Marvel Studios’ roster of interconnected movies is split into chunks referred to as phases. Ant-Man just closed out phase 2, sitting atop a decent financial return and a 79% ‘Fresh’ rating from its reviews. In essence, it’s not broken any box office records or offended anyone. Our own Sean Hutchinson estimated that its final domestic tally would graze $200 million, and it’s about $90 mil shy at the time of writing. Add in the worldwide takehome of $229 million, and it easily recouped its $109 million budget plus a nice chunk of change.
It’s good. But it’s no Avengers.
To evaluate Ant-Man under the same criteria as we’d approach the mega-blockbuster movie featuring Earth’s Mightiest Heroes is a pointless exercise. That’s never been the goal of Marvel’s riskier movies. Sending lesser-known titles into production lays the groundwork for future billion-dollar movies. Last summer’s Guardians Of The Galaxy was Marvel dipping its toe into new waters, seeing how general audiences would respond to the unknown. It made $775 million worldwide.
The studio’s risk taking strategy increases for phase 3. Alongside recognisable titles like Captain America: Civil War, Guardians Of The Galaxy Vol. 2, Spider-Man, Thor Ragnarok and the two-part Avengers: Infinity War event, there’s four brand new entrants. That’s twice as many as Phase 2, so let’s have a look at those risky projects that ten years ago would have been laughed out of the board room.
First up is Doctor Strange, which focuses on the mystic Dr. Stephen Strange. One of Marvel’s most popular comics that strays into the supernatural realm, the adaptation looks set to corner a similar market. Scott Derrickson, who directed The Exorcism of Emily Rose and Sinister, is at the helm, and the script hails from Prometheus’ original screenwriter Jon Spaihts. If this weren’t a Marvel movie it’d be an R-rated chiller. For a studio that’s seen its fair share of creative spats - Edgar Wright and the Ant-Man debacle for one - the team behind this is surprising. Benedict Cumberbatch in the lead levels out some of the strange (guffaw), but throw in Tilda Swinton as The Ancient One (which she is likely to play as male) and you’ve got a truly unusual Marvel movie.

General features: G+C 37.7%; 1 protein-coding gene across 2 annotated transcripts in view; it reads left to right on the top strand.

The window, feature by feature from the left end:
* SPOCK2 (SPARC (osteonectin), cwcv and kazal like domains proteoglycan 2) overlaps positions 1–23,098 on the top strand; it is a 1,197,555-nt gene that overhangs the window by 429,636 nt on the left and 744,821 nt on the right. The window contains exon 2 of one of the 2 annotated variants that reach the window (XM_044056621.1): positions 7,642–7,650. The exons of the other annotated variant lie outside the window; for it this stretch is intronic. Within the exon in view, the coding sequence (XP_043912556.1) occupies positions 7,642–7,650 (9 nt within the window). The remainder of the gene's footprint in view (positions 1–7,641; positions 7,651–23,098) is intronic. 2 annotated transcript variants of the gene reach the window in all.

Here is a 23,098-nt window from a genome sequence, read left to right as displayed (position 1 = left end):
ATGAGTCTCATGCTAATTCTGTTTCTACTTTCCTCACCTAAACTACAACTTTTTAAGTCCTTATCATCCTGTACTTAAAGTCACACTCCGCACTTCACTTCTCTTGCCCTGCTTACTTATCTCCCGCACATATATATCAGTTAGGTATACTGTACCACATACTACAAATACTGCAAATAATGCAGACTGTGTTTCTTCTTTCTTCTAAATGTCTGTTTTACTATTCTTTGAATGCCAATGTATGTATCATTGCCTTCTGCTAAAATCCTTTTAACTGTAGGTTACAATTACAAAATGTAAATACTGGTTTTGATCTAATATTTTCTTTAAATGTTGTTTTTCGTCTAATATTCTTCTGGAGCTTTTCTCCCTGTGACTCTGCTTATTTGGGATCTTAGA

Pre-production hasn’t even started on Black Panther and it’s already stirred up plenty of column inches and digital ink. Selma director Ava DuVernay “entered early talks” with the studio but failed to reach a commonground with studio brass over story direction. The film follows T’Challa (Chadwick Boseman), the third person to adopt the titular mantle which belongs to whoever is in charge of the fictional African country known in the Marvel comic timeline as Wakanda. He later joins the Avengers.
Three straight-to-DVD animated movies and dozens of video games feature the character, heightening Black Panther’s familiarity somewhat. Plus, MCU devotees who dug a little deeper concerning Andy Serkis’ character from Age of Ultron will be acquainted with a little backstory of his hometown.
Marvel’s female badass gets her standalone flick 17 months after Wonder Woman’s solo outing hits screens. DC’s Amazonian warrior is a more recognisable character to audiences outside of comic fandom. Like Black Panther, Captain Marvel is a title ascribed to various characters. For the big screen version, it’s fan favorite Carol Danvers.
The risk for Marvel with this project isn’t in the attached talent (Inside Out’s Meg LeFauve and Guardians of the Galaxy’s Nicole Perlman are writing), but apparently the ridiculous comparison to previous female-led comic book movies that tanked. Admittedly, Elektra and Catwoman were both dire but there’s been just as many CBMs led by men that are of equally shoddy quality. The film’s only Achilles Heel is Wonder Woman.
Last out of the gate is Inhumans in 2019. Similar to the X-Men with one massive difference: Marvel still retains the screen rights to them. This bunch could easily be compared to the Guardians of the Galaxy as well, with their high misfit quota and lab-engineered origins. There’s four years ‘til the movie lands, and that distance is perhaps a deliberate decision to slowly introduce the brand to the public. Having appeared in Agents of S.H.I.E.L.D. season 2 has already done the name favors, even when the movie will in all probability include a different group.